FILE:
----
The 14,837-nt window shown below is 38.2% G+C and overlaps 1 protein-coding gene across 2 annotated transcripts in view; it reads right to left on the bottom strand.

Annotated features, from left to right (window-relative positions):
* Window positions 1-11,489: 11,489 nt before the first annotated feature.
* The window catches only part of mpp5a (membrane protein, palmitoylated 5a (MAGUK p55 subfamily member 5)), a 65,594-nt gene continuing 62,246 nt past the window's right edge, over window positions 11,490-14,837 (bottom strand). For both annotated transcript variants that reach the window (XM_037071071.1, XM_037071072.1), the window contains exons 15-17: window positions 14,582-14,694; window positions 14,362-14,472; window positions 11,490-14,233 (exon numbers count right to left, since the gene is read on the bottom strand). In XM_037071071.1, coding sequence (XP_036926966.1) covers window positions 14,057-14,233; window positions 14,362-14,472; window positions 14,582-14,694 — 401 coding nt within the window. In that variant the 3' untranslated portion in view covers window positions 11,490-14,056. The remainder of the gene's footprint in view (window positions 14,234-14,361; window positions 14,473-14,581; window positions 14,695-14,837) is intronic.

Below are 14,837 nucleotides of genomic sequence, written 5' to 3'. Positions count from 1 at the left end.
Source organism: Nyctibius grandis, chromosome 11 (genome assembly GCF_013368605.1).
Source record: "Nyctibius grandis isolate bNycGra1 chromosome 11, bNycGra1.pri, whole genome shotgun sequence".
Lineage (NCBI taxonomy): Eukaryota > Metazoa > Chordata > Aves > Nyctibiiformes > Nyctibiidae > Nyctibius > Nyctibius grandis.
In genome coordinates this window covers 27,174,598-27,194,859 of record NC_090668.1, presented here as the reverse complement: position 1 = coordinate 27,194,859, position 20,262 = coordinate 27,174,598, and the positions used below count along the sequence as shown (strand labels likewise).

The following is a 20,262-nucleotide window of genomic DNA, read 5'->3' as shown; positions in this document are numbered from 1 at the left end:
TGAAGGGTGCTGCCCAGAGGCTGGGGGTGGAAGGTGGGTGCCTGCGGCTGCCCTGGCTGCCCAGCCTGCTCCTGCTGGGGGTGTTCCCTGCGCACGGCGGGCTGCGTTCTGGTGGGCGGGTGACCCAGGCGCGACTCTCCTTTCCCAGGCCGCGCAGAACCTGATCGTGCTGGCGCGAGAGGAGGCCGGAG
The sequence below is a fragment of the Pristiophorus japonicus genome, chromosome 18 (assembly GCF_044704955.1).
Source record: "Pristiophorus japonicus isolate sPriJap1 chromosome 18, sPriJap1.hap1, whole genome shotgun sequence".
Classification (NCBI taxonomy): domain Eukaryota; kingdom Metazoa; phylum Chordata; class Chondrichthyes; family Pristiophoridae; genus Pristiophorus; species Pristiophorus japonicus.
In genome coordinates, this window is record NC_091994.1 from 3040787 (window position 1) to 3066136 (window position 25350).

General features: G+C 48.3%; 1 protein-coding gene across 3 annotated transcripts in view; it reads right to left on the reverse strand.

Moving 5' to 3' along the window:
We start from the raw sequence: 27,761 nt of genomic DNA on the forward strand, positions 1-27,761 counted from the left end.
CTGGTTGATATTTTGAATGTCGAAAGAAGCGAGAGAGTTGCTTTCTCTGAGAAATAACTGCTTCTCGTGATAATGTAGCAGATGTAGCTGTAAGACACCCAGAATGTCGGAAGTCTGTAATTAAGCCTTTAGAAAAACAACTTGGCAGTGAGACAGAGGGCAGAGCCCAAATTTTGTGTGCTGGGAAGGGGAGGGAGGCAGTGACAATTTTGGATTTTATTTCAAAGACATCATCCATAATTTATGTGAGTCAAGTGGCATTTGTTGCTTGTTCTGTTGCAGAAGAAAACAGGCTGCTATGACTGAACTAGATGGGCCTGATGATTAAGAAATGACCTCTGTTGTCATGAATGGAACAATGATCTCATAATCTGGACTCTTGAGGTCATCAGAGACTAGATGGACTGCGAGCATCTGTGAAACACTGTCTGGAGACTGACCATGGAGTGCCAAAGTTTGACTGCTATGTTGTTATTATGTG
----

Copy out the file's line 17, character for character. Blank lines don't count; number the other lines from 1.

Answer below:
Moving 5' to 3' along the window: